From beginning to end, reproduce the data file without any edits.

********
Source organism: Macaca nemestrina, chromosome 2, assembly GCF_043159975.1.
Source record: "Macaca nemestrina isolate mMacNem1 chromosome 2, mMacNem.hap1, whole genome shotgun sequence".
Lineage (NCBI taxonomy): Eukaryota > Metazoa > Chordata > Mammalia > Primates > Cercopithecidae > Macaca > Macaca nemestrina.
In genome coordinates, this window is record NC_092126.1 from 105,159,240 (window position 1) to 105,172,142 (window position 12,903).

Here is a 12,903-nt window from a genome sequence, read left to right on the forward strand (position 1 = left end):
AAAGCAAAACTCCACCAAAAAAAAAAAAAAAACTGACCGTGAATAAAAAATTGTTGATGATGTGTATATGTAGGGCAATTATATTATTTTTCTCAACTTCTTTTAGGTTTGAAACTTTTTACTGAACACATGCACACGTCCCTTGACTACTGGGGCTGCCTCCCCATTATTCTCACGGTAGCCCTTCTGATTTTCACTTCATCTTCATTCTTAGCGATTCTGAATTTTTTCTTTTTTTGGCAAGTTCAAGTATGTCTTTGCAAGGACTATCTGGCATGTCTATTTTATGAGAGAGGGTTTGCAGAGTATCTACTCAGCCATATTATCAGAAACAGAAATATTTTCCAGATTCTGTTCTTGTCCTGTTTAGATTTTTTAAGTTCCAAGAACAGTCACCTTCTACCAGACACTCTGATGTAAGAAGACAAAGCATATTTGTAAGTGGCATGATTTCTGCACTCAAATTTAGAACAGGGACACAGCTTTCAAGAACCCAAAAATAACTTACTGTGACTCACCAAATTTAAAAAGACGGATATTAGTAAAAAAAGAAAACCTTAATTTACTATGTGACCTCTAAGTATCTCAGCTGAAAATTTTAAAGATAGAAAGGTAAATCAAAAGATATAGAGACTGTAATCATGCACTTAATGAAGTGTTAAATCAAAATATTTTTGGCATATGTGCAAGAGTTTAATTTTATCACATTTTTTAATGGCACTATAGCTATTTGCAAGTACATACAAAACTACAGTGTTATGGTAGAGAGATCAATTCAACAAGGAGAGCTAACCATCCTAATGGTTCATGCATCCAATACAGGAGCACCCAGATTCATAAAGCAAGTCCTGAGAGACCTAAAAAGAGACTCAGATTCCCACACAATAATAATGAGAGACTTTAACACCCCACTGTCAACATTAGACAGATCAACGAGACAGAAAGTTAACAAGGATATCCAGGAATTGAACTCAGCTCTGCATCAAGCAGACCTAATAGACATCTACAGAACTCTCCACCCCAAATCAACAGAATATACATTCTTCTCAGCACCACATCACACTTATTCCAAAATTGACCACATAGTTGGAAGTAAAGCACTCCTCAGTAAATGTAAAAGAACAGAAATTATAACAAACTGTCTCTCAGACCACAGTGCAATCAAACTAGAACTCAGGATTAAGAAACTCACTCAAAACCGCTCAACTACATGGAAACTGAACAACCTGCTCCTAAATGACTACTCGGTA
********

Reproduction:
Source organism: Macaca nemestrina, chromosome 2, assembly GCF_043159975.1.
Source record: "Macaca nemestrina isolate mMacNem1 chromosome 2, mMacNem.hap1, whole genome shotgun sequence".
Lineage (NCBI taxonomy): Eukaryota > Metazoa > Chordata > Mammalia > Primates > Cercopithecidae > Macaca > Macaca nemestrina.
In genome coordinates, this window is record NC_092126.1 from 105,159,240 (window position 1) to 105,172,142 (window position 12,903).

Here is a 12,903-nt window from a genome sequence, read left to right on the forward strand (position 1 = left end):
AAAGCAAAACTCCACCAAAAAAAAAAAAAAAACTGACCGTGAATAAAAAATTGTTGATGATGTGTATATGTAGGGCAATTATATTATTTTTCTCAACTTCTTTTAGGTTTGAAACTTTTTACTGAACACATGCACACGTCCCTTGACTACTGGGGCTGCCTCCCCATTATTCTCACGGTAGCCCTTCTGATTTTCACTTCATCTTCATTCTTAGCGATTCTGAATTTTTTCTTTTTTTGGCAAGTTCAAGTATGTCTTTGCAAGGACTATCTGGCATGTCTATTTTATGAGAGAGGGTTTGCAGAGTATCTACTCAGCCATATTATCAGAAACAGAAATATTTTCCAGATTCTGTTCTTGTCCTGTTTAGATTTTTTAAGTTCCAAGAACAGTCACCTTCTACCAGACACTCTGATGTAAGAAGACAAAGCATATTTGTAAGTGGCATGATTTCTGCACTCAAATTTAGAACAGGGACACAGCTTTCAAGAACCCAAAAATAACTTACTGTGACTCACCAAATTTAAAAAGACGGATATTAGTAAAAAAAGAAAACCTTAATTTACTATGTGACCTCTAAGTATCTCAGCTGAAAATTTTAAAGATAGAAAGGTAAATCAAAAGATATAGAGACTGTAATCATGCACTTAATGAAGTGTTAAATCAAAATATTTTTGGCATATGTGCAAGAGTTTAATTTTATCACATTTTTTAATGGCACTATAGCTATTTGCAAGTACATACAAAACTACAGTGTTATGGTAGAGAGATCAATTCAACAAGGAGAGCTAACCATCCTAATGGTTCATGCATCCAATACAGGAGCACCCAGATTCATAAAGCAAGTCCTGAGAGACCTAAAAAGAGACTCAGATTCCCACACAATAATAATGAGAGACTTTAACACCCCACTGTCAACATTAGACAGATCAACGAGACAGAAAGTTAACAAGGATATCCAGGAATTGAACTCAGCTCTGCATCAAGCAGACCTAATAGACATCTACAGAACTCTCCACCCCAAATCAACAGAATATACATTCTTCTCAGCACCACATCACACTTATTCCAAAATTGACCACATAGTTGGAAGTAAAGCACTCCTCAGTAAATGTAAAAGAACAGAAATTATAACAAACTGTCTCTCAGACCACAGTGCAATCAAACTAGAACTCAGGATTAAGAAACTCACTCAAAACCGCTCAACTACATGGAAACTGAACAACCTGCTCCTAAATGACTACTCGGTA